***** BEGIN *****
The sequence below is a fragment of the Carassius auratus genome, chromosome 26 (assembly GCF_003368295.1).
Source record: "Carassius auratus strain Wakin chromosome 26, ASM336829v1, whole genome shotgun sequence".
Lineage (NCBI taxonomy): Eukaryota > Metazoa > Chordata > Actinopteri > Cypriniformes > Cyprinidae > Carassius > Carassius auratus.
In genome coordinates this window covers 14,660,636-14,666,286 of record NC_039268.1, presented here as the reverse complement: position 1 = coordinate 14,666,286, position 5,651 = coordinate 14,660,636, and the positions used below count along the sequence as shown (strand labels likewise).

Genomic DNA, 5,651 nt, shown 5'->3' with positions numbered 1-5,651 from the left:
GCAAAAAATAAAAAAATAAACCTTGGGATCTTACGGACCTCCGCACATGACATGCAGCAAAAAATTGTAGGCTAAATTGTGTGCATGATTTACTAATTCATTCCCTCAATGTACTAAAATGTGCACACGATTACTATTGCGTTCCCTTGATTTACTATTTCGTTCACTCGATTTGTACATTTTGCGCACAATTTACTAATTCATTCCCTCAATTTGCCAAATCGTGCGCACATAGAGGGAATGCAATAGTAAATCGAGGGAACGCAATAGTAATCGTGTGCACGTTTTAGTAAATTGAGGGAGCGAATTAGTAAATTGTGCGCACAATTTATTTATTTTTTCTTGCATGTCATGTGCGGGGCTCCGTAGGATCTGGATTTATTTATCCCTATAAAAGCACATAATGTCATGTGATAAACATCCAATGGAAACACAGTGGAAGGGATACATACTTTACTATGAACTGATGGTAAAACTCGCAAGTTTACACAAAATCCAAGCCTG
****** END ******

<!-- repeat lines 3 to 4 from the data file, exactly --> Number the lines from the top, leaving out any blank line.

Lineage (NCBI taxonomy): Eukaryota > Metazoa > Chordata > Actinopteri > Cypriniformes > Cyprinidae > Carassius > Carassius auratus.
In genome coordinates this window covers 14,660,636-14,666,286 of record NC_039268.1, presented here as the reverse complement: position 1 = coordinate 14,666,286, position 5,651 = coordinate 14,660,636, and the positions used below count along the sequence as shown (strand labels likewise).